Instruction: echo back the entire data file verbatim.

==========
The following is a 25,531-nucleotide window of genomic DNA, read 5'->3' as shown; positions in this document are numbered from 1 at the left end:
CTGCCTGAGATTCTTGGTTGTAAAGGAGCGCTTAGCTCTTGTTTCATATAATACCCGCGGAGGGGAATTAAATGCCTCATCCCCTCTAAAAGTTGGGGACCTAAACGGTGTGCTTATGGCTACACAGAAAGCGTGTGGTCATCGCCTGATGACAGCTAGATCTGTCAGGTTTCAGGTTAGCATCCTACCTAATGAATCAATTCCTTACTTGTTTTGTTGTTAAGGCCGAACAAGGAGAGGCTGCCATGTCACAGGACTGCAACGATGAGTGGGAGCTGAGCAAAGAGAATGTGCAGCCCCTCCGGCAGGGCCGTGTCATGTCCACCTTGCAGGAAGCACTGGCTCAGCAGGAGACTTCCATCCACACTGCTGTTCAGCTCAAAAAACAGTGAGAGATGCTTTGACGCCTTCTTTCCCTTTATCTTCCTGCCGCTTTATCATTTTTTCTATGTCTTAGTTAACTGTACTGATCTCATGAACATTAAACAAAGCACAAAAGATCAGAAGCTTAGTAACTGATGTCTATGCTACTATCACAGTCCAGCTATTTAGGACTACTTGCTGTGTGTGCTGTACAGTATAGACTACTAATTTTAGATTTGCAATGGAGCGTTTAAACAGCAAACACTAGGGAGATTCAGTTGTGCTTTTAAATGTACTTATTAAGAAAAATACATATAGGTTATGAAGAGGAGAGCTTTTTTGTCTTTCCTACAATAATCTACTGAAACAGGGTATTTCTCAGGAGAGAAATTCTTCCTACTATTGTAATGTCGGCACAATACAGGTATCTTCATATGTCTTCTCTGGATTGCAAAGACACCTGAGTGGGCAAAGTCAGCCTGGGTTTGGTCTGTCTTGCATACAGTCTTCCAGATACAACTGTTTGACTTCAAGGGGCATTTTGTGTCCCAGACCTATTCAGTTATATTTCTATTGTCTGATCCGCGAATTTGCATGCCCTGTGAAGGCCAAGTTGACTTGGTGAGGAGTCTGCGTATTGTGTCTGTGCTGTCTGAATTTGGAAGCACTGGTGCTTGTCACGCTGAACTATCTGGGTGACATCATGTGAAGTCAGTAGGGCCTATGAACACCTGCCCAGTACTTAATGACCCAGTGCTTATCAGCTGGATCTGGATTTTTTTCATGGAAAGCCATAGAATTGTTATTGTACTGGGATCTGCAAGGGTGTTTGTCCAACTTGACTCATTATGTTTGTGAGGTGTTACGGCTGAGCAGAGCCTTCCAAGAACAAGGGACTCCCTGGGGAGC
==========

The following is a 25,531-nucleotide window of genomic DNA, read 5'->3' as shown; positions in this document are numbered from 1 at the left end:
CTGCCTGAGATTCTTGGTTGTAAAGGAGCGCTTAGCTCTTGTTTCATATAATACCCGCGGAGGGGAATTAAATGCCTCATCCCCTCTAAAAGTTGGGGACCTAAACGGTGTGCTTATGGCTACACAGAAAGCGTGTGGTCATCGCCTGATGACAGCTAGATCTGTCAGGTTTCAGGTTAGCATCCTACCTAATGAATCAATTCCTTACTTGTTTTGTTGTTAAGGCCGAACAAGGAGAGGCTGCCATGTCACAGGACTGCAACGATGAGTGGGAGCTGAGCAAAGAGAATGTGCAGCCCCTCCGGCAGGGCCGTGTCATGTCCACCTTGCAGGAAGCACTGGCTCAGCAGGAGACTTCCATCCACACTGCTGTTCAGCTCAAAAAACAGTGAGAGATGCTTTGACGCCTTCTTTCCCTTTATCTTCCTGCCGCTTTATCATTTTTTCTATGTCTTAGTTAACTGTACTGATCTCATGAACATTAAACAAAGCACAAAAGATCAGAAGCTTAGTAACTGATGTCTATGCTACTATCACAGTCCAGCTATTTAGGACTACTTGCTGTGTGTGCTGTACAGTATAGACTACTAATTTTAGATTTGCAATGGAGCGTTTAAACAGCAAACACTAGGGAGATTCAGTTGTGCTTTTAAATGTACTTATTAAGAAAAATACATATAGGTTATGAAGAGGAGAGCTTTTTTGTCTTTCCTACAATAATCTACTGAAACAGGGTATTTCTCAGGAGAGAAATTCTTCCTACTATTGTAATGTCGGCACAATACAGGTATCTTCATATGTCTTCTCTGGATTGCAAAGACACCTGAGTGGGCAAAGTCAGCCTGGGTTTGGTCTGTCTTGCATACAGTCTTCCAGATACAACTGTTTGACTTCAAGGGGCATTTTGTGTCCCAGACCTATTCAGTTATATTTCTATTGTCTGATCCGCGAATTTGCATGCCCTGTGAAGGCCAAGTTGACTTGGTGAGGAGTCTGCGTATTGTGTCTGTGCTGTCTGAATTTGGAAGCACTGGTGCTTGTCACGCTGAACTATCTGGGTGACATCATGTGAAGTCAGTAGGGCCTATGAACACCTGCCCAGTACTTAATGACCCAGTGCTTATCAGCTGGATCTGGATTTTTTTCATGGAAAGCCATAGAATTGTTATTGTACTGGGATCTGCAAGGGTGTTTGTCCAACTTGACTCATTATGTTTGTGAGGTGTTACGGCTGAGCAGAGCCTTCCAAGAACAAGGGACTCCCTGGGGAGC